Qualified Domestic Institutional Investor

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A qualified domestic institutional investor (QDII) is an investment system which has the purpose of further relaxing the control on capital accounts in order to create more demand for foreign exchange, so that the appreciation of the RMB would slow down and more domestic enterprises would be encouraged to go out of China and thereby reduce the trade surplus.

QDIIs were first proposed by the Hong Kong government, and like QFIIs (but in the opposite direction), under the control of capital accounts, meant to allow domestic investors to invest in overseas capital markets.

China International Capital Corp. was China’s first brokerage firm to offer a new fund under the country’s QDII program. The $5 billion fund — managed by CICC’s Hong Kong subsidiary — differs from existing QDII investment products in that it gives Chinese investors greater flexibility to limit their exposure to equity market volatility during a bear market without the need to limit their exposure when a bull market is in full swing. [1]

The potential of the People’s Republic of China outward investment potential is considerable. In June 2007, the National Bureau of Statistics in China announced the country’s foreign exchange reserves reached $1.33 trillion (£663 billion), with a trade surplus of an impressive $112.5 billion (£566 billion) for the first six months of the year.[2]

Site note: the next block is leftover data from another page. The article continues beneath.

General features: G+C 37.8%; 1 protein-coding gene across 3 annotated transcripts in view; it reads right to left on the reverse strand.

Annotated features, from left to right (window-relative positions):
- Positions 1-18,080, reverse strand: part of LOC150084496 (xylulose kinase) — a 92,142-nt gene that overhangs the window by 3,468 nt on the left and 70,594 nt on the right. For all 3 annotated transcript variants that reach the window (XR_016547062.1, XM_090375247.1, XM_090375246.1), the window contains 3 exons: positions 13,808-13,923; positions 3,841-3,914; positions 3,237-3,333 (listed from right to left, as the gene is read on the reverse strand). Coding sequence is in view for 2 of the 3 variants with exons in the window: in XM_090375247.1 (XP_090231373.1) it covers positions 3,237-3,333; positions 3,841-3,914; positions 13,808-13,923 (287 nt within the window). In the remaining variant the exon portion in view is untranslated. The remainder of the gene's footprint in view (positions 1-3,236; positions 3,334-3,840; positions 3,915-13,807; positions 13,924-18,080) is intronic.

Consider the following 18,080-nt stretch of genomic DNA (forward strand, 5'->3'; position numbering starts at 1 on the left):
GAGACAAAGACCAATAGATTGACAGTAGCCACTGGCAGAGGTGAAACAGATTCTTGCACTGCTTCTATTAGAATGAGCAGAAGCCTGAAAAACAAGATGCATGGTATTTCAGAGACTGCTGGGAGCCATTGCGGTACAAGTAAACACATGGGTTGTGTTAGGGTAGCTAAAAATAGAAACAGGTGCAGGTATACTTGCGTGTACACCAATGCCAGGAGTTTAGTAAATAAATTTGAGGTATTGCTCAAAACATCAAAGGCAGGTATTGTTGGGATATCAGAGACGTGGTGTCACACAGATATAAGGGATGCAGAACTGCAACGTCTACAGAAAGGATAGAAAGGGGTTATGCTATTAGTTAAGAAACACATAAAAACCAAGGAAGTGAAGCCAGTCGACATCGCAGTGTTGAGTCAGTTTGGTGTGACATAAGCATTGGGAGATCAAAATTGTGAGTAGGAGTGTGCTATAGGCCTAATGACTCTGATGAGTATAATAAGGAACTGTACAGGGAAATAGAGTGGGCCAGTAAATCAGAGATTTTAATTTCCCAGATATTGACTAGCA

QDII Development In China[edit]

  • In July of 2001, Hong Kong government proposed QDII for the first time to strengthen Hong Kong as an international financial center.
  • In October of 2001, China Securities Regulatory Commission acknowledged considering adopting QDII as proposed by Hong Kong government.
  • In December of 2002, the Qualified Foreign Institution Investors (QFII) program began. Under this program QFII are allowed to invest in local currency and use the specific accounts investing in the local securities markets. The return of the investment, including dividend and capital gain from the investment, can be legally exchanged into foreign currency and repatriated.
  • March of 2006, the first overseas investments were revealed.
  • In April of 2006, a formal rollout of the QDII policy was implemented.
  • In May of 2007, China Banking Regulatory Commission stated that QDIIs operated by banks can invest in the stock-related products. Securities companies were allowed to issue QDII products. The net value of a QDII product investment in stocks must not exceed 50 percent, with the net value represented by a single stock capped at five percent.[3]

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  1. China: Wooing Investors Away from Shares. Stratfor.
  2. Asia: Opening the Market. LegalWeek.com.
  3. QDII. Donghai Securities.